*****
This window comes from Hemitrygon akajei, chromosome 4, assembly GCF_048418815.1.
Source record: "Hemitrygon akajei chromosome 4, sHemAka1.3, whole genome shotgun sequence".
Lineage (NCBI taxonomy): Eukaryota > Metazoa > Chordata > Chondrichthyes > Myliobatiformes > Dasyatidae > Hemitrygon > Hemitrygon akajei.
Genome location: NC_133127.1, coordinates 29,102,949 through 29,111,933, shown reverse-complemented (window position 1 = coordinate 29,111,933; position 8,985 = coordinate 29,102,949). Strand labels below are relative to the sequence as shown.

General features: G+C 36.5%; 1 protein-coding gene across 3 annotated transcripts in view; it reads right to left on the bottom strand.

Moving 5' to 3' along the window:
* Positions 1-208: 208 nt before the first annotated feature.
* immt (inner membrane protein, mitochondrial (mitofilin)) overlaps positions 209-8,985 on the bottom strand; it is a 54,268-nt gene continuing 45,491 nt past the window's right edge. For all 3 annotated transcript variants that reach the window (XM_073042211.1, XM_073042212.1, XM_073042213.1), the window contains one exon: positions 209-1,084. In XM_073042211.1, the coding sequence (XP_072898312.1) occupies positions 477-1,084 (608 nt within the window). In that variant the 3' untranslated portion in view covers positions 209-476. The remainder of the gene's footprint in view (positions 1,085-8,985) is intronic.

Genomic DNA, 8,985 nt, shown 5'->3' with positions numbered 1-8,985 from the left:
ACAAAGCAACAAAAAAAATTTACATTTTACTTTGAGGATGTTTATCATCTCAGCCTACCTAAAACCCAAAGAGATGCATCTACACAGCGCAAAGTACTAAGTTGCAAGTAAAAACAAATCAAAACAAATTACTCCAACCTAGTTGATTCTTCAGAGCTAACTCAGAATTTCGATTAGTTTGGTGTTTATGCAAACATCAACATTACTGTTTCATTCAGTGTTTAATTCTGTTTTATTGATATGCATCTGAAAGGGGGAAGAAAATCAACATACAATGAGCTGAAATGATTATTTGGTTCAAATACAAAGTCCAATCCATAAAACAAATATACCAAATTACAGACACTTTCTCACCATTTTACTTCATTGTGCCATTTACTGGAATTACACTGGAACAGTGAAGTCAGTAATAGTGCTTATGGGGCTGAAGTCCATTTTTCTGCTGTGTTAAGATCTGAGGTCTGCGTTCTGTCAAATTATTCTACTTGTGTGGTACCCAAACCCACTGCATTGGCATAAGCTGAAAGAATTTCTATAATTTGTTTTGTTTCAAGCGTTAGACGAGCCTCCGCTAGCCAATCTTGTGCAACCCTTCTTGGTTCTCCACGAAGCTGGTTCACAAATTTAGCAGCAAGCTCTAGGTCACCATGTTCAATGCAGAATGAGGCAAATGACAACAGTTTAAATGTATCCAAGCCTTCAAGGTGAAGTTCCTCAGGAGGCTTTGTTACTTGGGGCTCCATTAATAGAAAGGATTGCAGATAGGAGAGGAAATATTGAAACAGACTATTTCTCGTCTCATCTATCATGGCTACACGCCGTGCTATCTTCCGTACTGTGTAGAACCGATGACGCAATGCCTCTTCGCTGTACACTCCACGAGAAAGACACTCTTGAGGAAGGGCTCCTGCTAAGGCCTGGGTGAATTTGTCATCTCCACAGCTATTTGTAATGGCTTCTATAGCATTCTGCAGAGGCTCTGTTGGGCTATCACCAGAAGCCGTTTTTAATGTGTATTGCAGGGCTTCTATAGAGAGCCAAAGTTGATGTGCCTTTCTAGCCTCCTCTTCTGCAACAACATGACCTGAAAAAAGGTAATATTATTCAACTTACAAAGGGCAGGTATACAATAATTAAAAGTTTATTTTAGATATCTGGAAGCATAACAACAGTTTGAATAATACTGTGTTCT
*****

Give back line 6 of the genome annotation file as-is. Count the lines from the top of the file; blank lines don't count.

Moving 5' to 3' along the window: